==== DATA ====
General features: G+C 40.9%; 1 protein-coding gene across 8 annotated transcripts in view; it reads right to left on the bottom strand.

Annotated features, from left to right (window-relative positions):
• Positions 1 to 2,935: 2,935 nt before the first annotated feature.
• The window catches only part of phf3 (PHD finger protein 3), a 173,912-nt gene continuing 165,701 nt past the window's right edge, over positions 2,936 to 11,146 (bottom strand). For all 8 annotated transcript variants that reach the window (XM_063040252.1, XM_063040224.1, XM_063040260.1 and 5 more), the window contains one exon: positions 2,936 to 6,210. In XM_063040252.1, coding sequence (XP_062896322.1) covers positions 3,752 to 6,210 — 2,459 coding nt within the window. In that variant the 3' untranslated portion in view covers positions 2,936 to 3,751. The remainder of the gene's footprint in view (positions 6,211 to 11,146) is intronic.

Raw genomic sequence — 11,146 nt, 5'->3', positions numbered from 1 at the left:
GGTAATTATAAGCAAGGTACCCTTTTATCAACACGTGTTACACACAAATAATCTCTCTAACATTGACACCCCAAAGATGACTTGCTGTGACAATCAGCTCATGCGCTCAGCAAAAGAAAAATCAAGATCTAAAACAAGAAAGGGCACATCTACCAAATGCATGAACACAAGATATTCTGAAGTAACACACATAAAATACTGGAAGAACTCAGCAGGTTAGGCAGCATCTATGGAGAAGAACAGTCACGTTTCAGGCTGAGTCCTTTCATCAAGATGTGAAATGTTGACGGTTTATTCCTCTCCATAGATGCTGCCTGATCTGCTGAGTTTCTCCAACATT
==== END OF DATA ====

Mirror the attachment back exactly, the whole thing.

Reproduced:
General features: G+C 40.9%; 1 protein-coding gene across 8 annotated transcripts in view; it reads right to left on the bottom strand.

Annotated features, from left to right (window-relative positions):
• Positions 1 to 2,935: 2,935 nt before the first annotated feature.
• The window catches only part of phf3 (PHD finger protein 3), a 173,912-nt gene continuing 165,701 nt past the window's right edge, over positions 2,936 to 11,146 (bottom strand). For all 8 annotated transcript variants that reach the window (XM_063040252.1, XM_063040224.1, XM_063040260.1 and 5 more), the window contains one exon: positions 2,936 to 6,210. In XM_063040252.1, coding sequence (XP_062896322.1) covers positions 3,752 to 6,210 — 2,459 coding nt within the window. In that variant the 3' untranslated portion in view covers positions 2,936 to 3,751. The remainder of the gene's footprint in view (positions 6,211 to 11,146) is intronic.

Raw genomic sequence — 11,146 nt, 5'->3', positions numbered from 1 at the left:
GGTAATTATAAGCAAGGTACCCTTTTATCAACACGTGTTACACACAAATAATCTCTCTAACATTGACACCCCAAAGATGACTTGCTGTGACAATCAGCTCATGCGCTCAGCAAAAGAAAAATCAAGATCTAAAACAAGAAAGGGCACATCTACCAAATGCATGAACACAAGATATTCTGAAGTAACACACATAAAATACTGGAAGAACTCAGCAGGTTAGGCAGCATCTATGGAGAAGAACAGTCACGTTTCAGGCTGAGTCCTTTCATCAAGATGTGAAATGTTGACGGTTTATTCCTCTCCATAGATGCTGCCTGATCTGCTGAGTTTCTCCAACATT